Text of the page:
Leiweke restructures senior management team at MLSE

The Canadian Press
7/24/2013 3:36:38 PM
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TORONTO -- Maple Leaf Sports & Entertainment is shaking up its senior management team and streamlining some of its operations in a move that will see several senior executives leave their posts.

Tim Leiweke, who took the helm as president and CEO in April, said the changes were needed to improve efficiency, "better serve" fans and customers, and focus on streamlined communication and interaction with its fans.

"I have always seen Toronto as one of the top sports and entertainment markets in the world, and my goal coming to Maple Leaf Sports & Entertainment was to help take this organization from 'good' to 'great' by making the necessary changes both on our playing surfaces and off," Leiweke said in a statement.

"Today is about changes off the ice, court and pitch."

The new senior leadership group will comprise Tom Anselmi, who will continue his duties as chief operating officer, and Ian Clarke, who remains the company's chief financial officer.

Anselmi stepped into the president's job before Leiweke was hired, replacing former president and CEO Richard Peddie, who stepped down in late 2011.

David Hopkinson, currently a senior vice-president of global partnerships and marketing, will become chief commercial officer. Jeff Deline will take over as vice-president, global partnerships and Shannon Hosford as vice-president, marketing and communications.

Peter Miller will move up to chief legal and development officer and Bob Hunter goes from executive vice-president of venues and entertainment to chief facilities and live entertainment officer.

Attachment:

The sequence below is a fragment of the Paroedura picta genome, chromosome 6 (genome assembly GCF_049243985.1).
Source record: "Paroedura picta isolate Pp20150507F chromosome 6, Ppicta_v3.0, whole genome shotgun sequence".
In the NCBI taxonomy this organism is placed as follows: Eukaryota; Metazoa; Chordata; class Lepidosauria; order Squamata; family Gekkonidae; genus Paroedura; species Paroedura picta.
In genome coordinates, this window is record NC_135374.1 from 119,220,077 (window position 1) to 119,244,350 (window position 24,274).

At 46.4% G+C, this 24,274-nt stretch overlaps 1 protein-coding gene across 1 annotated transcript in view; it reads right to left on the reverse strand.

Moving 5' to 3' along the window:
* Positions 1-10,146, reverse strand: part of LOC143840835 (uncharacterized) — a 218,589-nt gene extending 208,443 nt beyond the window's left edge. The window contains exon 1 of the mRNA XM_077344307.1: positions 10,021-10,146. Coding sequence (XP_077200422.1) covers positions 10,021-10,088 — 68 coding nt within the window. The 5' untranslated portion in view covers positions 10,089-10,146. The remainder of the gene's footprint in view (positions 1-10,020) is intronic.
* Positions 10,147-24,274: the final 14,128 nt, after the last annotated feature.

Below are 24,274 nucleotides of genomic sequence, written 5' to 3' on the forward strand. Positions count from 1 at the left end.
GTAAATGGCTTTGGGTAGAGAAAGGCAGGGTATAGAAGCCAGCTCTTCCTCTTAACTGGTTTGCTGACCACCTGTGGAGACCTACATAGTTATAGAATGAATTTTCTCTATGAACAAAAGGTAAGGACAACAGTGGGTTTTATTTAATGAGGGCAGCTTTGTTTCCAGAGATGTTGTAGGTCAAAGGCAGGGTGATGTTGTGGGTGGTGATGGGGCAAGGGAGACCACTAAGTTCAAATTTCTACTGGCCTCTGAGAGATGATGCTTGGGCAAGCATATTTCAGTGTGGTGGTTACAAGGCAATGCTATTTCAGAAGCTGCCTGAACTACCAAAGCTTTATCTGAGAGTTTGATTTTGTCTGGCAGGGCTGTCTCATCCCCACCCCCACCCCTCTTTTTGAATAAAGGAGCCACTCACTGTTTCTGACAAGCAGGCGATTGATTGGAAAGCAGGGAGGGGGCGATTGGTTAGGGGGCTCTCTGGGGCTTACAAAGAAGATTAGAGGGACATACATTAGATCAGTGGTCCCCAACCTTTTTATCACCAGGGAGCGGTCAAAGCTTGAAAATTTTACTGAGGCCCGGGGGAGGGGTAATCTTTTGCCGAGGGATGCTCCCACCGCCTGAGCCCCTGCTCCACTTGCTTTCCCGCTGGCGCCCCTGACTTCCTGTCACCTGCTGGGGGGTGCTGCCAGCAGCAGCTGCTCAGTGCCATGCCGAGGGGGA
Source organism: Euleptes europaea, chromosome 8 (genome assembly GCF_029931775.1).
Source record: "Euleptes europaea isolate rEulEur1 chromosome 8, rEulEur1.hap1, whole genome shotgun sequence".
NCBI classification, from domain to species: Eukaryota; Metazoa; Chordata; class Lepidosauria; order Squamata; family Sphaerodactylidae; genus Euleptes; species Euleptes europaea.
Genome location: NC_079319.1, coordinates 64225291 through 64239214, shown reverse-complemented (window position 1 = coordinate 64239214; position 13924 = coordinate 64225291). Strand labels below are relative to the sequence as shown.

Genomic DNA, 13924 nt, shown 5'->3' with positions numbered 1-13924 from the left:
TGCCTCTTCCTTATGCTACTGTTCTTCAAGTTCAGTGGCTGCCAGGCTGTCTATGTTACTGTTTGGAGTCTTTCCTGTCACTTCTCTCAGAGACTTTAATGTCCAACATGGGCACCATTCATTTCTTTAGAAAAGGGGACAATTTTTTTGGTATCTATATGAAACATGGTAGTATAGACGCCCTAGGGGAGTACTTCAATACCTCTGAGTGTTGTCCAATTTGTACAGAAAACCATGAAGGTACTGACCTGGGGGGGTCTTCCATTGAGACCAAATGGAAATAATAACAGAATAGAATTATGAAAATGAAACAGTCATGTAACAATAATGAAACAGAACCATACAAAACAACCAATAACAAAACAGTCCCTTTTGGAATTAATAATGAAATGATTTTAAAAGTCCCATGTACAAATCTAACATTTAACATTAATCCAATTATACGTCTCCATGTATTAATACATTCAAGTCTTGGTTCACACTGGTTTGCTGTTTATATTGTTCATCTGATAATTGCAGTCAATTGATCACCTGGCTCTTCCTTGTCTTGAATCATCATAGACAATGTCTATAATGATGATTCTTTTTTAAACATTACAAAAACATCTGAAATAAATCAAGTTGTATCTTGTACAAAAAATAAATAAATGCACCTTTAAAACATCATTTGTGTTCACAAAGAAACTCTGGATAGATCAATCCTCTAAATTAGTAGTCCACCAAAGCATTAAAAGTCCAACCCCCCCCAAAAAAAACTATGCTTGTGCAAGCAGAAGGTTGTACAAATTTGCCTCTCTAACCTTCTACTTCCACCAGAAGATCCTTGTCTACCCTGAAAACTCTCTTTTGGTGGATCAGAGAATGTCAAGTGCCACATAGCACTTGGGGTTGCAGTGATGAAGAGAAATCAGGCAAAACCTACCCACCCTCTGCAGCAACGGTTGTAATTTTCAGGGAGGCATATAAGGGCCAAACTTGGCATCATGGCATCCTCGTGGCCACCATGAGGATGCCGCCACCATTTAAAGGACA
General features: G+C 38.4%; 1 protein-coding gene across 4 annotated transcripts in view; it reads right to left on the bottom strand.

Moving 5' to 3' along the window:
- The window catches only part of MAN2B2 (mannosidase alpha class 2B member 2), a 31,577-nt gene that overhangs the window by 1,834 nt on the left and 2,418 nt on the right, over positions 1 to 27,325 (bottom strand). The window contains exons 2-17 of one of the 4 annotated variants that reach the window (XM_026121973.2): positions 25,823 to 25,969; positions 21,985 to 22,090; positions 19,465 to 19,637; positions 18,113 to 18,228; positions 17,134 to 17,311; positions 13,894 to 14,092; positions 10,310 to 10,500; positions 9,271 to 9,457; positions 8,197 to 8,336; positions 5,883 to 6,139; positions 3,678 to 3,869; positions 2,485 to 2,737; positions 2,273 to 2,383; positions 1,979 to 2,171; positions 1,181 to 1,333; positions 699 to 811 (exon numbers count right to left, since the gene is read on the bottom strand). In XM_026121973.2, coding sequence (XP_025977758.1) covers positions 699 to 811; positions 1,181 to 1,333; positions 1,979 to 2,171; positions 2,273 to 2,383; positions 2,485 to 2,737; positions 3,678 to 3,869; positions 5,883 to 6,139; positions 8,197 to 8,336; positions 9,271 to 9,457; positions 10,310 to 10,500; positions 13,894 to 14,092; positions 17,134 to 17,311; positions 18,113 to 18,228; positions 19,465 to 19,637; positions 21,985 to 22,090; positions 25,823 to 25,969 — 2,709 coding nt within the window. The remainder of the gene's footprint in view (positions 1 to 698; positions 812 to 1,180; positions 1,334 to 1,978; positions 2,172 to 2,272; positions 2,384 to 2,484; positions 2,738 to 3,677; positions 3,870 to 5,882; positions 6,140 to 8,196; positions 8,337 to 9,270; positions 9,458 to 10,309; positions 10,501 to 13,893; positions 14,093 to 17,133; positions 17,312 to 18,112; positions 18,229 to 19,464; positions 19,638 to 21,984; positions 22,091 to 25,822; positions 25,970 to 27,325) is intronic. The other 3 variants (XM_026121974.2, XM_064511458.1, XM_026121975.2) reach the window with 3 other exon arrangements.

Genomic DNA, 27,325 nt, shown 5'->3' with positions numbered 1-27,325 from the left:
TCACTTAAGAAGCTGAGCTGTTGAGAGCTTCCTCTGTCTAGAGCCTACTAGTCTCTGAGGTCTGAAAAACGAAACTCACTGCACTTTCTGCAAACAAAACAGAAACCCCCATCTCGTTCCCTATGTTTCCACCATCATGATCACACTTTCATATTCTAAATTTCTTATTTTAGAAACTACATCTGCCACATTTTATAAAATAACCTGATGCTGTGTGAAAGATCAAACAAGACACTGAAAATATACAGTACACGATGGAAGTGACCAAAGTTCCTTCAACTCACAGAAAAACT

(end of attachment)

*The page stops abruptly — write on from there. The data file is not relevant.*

Tom Pistore has been appointed as the vice-president of ticket sales and service.

All members of the senior management will report directly to Leiweke.

"Today's restructuring will result in the departure of a number of MLSE executives, and on behalf of the company, I'd like to thank them for their many contributions to MLSE's successes over the years," Leiweke said without detailing who was leaving the organization.

A July 12 cached page in the "Leaders at MLSE" section on company's website included 19 people while the new list has 16 names.

An MLSE spokeswoman said there would be no further comment the company on the changes.

The Toronto-based sports conglomerate also said a number of areas of the business will be reallocated to improve efficiency, but didn't provide details about what those changes that may mean.

MLSE owns the Toronto Maple Leafs, the Toronto Raptors, the Toronto Marlies, Toronto FC, as well as the Air Canada Centre, Maple Leaf Square and three digital sports channels.

It has also invested in four of Toronto's sports facilities: Ricoh Coliseum, BMO Field, Lamport Stadium and the MasterCard Centre for Hockey Excellence, were the Leafs and Marlies practice.

Before joining MLSE, Leiweke was the president and CEO of sports and entertainment company Anschutz Entertainment Group. AEG owns the NHL's Los Angeles Kings, the L.A. Galaxy of MLS and has a stake in the NBA's L.A. Lakers, among other interests.

Tim Leiweke (Photo: The Canadian Press)


(Photo: The Canadian Press)
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